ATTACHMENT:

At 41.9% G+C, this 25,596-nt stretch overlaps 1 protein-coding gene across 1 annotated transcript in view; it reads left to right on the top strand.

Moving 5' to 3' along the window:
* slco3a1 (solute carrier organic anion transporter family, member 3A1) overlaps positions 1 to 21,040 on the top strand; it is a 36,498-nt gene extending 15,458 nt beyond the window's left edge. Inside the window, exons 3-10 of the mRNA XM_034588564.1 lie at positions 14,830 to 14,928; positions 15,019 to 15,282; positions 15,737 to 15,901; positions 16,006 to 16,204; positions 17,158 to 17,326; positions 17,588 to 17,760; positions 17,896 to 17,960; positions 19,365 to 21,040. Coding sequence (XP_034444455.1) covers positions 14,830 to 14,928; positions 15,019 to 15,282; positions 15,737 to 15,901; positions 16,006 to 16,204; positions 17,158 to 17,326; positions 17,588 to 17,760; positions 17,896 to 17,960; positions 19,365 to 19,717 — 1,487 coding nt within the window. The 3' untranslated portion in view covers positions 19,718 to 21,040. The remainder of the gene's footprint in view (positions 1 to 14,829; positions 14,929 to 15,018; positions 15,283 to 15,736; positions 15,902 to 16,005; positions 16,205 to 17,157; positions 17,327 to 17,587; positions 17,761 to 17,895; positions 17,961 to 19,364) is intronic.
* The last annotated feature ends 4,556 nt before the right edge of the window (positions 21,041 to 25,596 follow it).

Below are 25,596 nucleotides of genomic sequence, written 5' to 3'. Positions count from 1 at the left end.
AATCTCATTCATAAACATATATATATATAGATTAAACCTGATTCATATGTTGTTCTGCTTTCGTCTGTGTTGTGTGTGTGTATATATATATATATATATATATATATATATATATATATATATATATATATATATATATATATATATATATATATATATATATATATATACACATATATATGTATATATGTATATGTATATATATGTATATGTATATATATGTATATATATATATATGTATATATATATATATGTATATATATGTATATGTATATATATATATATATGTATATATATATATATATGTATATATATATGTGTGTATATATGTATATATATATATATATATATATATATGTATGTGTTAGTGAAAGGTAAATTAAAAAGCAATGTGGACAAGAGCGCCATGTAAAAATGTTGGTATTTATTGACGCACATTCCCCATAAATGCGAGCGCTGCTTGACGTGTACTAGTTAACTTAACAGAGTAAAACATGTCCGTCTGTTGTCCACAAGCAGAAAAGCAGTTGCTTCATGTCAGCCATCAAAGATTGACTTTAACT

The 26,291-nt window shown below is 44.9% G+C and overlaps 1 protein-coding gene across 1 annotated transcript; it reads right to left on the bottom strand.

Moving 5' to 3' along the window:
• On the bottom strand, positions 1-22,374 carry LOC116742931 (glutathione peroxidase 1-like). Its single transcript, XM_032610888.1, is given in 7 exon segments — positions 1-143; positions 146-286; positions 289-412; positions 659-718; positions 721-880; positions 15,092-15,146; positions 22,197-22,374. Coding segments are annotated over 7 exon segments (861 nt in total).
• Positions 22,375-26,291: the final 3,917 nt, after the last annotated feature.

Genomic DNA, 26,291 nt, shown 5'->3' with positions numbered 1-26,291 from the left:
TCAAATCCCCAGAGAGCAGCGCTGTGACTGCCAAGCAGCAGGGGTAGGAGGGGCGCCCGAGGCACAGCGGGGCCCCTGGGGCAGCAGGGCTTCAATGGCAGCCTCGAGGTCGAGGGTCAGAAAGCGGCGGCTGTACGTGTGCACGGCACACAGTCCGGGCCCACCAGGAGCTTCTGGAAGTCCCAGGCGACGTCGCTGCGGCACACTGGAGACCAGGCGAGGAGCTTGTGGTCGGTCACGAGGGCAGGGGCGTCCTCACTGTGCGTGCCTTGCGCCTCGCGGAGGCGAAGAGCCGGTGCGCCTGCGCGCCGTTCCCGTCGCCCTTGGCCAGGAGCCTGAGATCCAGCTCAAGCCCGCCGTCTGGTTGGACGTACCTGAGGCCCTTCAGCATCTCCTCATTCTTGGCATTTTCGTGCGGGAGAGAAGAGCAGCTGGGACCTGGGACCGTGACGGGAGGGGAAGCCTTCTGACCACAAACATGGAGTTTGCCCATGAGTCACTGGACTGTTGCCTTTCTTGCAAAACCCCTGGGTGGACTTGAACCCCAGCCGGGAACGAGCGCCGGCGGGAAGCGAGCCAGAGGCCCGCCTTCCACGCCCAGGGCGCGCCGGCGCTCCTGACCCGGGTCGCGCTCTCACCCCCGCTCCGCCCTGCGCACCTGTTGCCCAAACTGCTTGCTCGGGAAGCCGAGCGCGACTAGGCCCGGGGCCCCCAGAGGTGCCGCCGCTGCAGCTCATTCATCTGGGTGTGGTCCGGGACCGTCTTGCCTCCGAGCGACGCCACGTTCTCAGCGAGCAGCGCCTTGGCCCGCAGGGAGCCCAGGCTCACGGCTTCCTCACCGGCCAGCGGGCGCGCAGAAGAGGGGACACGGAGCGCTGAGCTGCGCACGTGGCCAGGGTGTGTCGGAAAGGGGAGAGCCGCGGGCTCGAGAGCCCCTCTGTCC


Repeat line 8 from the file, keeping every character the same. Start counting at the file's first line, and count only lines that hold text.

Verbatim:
Moving 5' to 3' along the window: